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There are serveral solutions to gather passwords with PHP CLI on Windows. But usually they do not work with Windows 7.
So this is my solution using Powershell:

// please set the path to your powershell, here it is: C:\Windows\system32\WindowsPowerShell\v1.0\powershell.exe
$pwd=shell_exec('C:\Windows\system32\WindowsPowerShell\v1.0\powershell.exe -Command "$Password=Read-Host -assecurestring \"Please enter your password\" ; $PlainPassword = [System.Runtime.InteropServices.Marshal]::PtrToStringAuto([System.Runtime.InteropServices.Marshal]::SecureStringToBSTR($Password)) ; echo $PlainPassword;"');
$pwd=explode("\n", $pwd); $pwd=$pwd[0];
echo "You have entered the following password: $pwd\n";

Disabled Comments

Spammers have created 500 comments. Since this feature has been used rarely, i’ve decided to disable comments from unregistered users.

SFTP upload Tool

Introduction

The linux sftp client does not support to read the file from stdin. This is especially annoying when you want to do backup your file system, but you do not have enough free disk space to put your tar prior to uploading it to the sftp server.

So we need another client, that does this for us:

  1. sftp_stdin_upload (GPL v3 Licensed)
  2. sftp_stdout_download (GPL v3 Licensed)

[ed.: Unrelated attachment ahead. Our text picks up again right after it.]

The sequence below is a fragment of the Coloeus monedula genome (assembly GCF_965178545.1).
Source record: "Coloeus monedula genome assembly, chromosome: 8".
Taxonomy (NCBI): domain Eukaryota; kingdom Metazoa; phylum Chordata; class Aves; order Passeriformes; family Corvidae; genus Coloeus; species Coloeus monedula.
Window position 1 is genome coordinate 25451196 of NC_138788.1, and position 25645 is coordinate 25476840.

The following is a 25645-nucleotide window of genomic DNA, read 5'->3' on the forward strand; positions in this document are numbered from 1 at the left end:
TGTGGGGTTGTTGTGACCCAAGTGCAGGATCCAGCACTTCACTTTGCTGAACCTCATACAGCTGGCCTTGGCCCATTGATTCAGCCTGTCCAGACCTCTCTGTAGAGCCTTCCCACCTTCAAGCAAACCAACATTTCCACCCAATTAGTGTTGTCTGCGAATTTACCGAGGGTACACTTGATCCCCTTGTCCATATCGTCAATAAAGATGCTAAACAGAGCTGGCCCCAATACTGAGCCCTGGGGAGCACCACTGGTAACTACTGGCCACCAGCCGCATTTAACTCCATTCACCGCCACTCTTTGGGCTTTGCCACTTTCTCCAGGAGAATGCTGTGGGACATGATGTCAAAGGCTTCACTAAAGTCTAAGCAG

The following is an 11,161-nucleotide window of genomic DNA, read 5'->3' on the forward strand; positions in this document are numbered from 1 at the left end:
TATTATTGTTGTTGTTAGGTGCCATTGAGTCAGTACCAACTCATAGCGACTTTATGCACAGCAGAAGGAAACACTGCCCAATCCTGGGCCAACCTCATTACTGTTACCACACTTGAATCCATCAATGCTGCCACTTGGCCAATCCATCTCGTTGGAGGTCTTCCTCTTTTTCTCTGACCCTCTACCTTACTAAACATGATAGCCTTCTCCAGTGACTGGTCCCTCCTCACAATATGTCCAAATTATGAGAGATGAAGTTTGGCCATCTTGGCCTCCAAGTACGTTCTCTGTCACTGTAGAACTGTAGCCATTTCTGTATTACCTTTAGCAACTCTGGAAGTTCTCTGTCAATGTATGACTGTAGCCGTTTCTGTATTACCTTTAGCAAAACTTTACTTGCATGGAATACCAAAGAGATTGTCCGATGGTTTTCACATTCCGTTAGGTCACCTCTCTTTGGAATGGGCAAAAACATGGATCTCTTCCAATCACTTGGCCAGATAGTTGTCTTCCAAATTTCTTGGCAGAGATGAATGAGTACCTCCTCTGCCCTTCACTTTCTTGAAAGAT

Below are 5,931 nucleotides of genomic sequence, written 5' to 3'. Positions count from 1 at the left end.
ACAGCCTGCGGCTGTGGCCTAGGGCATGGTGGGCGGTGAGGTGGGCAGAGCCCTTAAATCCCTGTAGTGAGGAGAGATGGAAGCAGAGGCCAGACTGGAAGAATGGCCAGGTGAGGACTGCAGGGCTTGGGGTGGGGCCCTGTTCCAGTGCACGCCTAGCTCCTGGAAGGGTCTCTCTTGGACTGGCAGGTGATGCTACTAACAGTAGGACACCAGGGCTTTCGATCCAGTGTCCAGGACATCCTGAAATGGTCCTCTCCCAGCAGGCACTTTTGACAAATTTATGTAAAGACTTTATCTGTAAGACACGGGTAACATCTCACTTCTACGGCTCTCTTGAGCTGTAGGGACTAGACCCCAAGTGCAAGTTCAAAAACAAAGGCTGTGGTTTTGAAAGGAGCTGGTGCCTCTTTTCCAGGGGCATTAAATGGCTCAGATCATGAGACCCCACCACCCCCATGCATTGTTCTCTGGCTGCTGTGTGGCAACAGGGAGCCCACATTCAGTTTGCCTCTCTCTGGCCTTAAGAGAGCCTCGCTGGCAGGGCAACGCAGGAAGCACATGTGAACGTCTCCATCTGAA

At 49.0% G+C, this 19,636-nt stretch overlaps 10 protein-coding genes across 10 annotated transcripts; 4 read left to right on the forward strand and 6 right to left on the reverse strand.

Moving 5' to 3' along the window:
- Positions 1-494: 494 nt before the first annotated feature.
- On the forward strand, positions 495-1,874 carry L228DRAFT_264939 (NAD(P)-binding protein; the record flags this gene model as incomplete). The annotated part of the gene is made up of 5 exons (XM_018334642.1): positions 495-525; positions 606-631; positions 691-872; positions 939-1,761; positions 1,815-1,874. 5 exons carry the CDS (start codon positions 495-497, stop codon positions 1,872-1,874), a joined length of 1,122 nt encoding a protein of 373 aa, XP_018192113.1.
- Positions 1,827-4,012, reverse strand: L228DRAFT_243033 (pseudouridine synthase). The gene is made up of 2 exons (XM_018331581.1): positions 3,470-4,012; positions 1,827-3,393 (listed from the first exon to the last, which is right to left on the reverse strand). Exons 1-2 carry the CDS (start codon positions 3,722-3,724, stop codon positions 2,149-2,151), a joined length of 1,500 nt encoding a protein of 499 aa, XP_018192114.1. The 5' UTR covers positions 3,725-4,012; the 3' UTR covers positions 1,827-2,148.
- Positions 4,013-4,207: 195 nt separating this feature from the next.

You can download the archive with libssh2 from here: marcos_sftp.tar.gz

Build instructions

Requirements:

  1. libssh2 >= 1.2.9
  2. libopenssl >= 1.0 or libgcrypt >= 1.4.5
  3. gcc, standard build tools and libraries ;-)
# extract the archive
tar -xzf marcos_sftp.tgz
export PATH_TO_TAR=`pwd`'/marcos_sftp'
 
# you can skip this if you have at least 1.2.9
# we will build libssh2 1.4.2 (consider to download the latest version):
cd $PATH_TO_TAR/lib_self_compiled/libssh2-1.4.2
./configure --enable-static --with-openssl    # ALTERNATIVE: ./configure --enable-static --with-openssl --with-libgcrypt
make
 
cd $PATH_TO_TAR/marcos_sftp
# in case you use another libssh2 library,
# you might need to change the path LIBSSH2_dir in the Makefile
make ALL    # ALTERNATIVE: make Libcrypt

Known Problems

libssh2 1.4. can hash the known_hosts. To enable this feature you need to comment line 143 and uncomment line 145 in the file $PATH_TO_TAR/marcos_sftp
( Basically you replace LIBSSH2_KNOWNHOST_TYPE_PLAIN by LIBSSH2_KNOWNHOST_TYPE_SAH1 and LIBSSH2_KNOWNHOST_KEYENC_RAW by LIBSSH2_KNOWNHOST_KEYENC_BASE64 in the function libssh2_knownhost_checkp in the file $PATH_TO_TAR/marcos_sftp )

Usage

There is a binary to upload and another to download:

sftp_stdin_openssl
  - Uploads everthing from stdin to a file on the sftp server
      -h sftp hostname 
      -l sftp username
      -p path to public key file    (just key authentication is supported)
      -i path to private key file   (just key authentication is supported)
      -k path to known hosts file
      -f path to the remote file on the sftp server

sftp_stdout_openssl
  - Downloads everthing from a file on the sftp server to stdout
      -h sftp hostname 
      -l sftp username
      -p path to public key file    (just key authentication is supported)
      -i path to private key file   (just key authentication is supported)
      -k path to known hosts file
      -f path to the remote file on the sftp server

Here are some basic commands, so that you can get all information out of an RPM file:

# show information
rpm -qpi "$1"
# show all included files
rpm -qp --dump "$1"
rpm -qplv "$1"
 
# show all included scripts